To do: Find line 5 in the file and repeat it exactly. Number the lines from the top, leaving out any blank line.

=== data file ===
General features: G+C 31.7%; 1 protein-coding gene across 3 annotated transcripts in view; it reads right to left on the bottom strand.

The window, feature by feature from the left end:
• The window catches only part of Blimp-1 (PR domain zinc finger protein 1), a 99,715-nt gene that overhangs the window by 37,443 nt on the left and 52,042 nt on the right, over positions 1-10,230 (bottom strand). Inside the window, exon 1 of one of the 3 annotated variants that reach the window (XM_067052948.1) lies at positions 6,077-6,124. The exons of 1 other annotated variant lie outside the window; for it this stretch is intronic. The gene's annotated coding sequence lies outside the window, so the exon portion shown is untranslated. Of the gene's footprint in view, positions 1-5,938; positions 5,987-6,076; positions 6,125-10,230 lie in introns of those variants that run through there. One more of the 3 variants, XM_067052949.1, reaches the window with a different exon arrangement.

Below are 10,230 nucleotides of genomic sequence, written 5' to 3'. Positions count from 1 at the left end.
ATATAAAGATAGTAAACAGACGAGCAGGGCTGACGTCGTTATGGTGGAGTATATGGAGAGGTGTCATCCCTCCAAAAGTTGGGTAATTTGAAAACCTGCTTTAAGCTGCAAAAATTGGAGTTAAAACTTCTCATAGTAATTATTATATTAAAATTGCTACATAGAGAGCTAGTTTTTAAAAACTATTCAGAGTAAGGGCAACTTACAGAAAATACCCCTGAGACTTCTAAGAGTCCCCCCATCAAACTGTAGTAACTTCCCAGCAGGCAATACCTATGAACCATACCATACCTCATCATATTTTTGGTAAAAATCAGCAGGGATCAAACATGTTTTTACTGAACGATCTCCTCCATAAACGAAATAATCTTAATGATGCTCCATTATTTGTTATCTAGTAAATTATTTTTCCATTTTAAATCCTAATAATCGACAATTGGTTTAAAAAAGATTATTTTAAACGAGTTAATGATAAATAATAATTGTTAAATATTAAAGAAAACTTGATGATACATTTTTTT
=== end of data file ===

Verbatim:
ATATAAAGATAGTAAACAGACGAGCAGGGCTGACGTCGTTATGGTGGAGTATATGGAGAGGTGTCATCCCTCCAAAAGTTGGGTAATTTGAAAACCTGCTTTAAGCTGCAAAAATTGGAGTTAAAACTTCTCATAGTAATTATTATATTAAAATTGCTACATAGAGAGCTAGTTTTTAAAAACTATTCAGAGTAAGGGCAACTTACAGAAAATACCCCTGAGACTTCTAAGAGTCCCCCCATCAAACTGTAGTAACTTCCCAGCAGGCAATACCTATGAACCATACCATACCTCATCATATTTTTGGTAAAAATCAGCAGGGATCAAACATGTTTTTACTGAACGATCTCCTCCATAAACGAAATAATCTTAATGATGCTCCATTATTTGTTATCTAGTAAATTATTTTTCCATTTTAAATCCTAATAATCGACAATTGGTTTAAAAAAGATTATTTTAAACGAGTTAATGATAAATAATAATTGTTAAATATTAAAGAAAACTTGATGATACATTTTTTT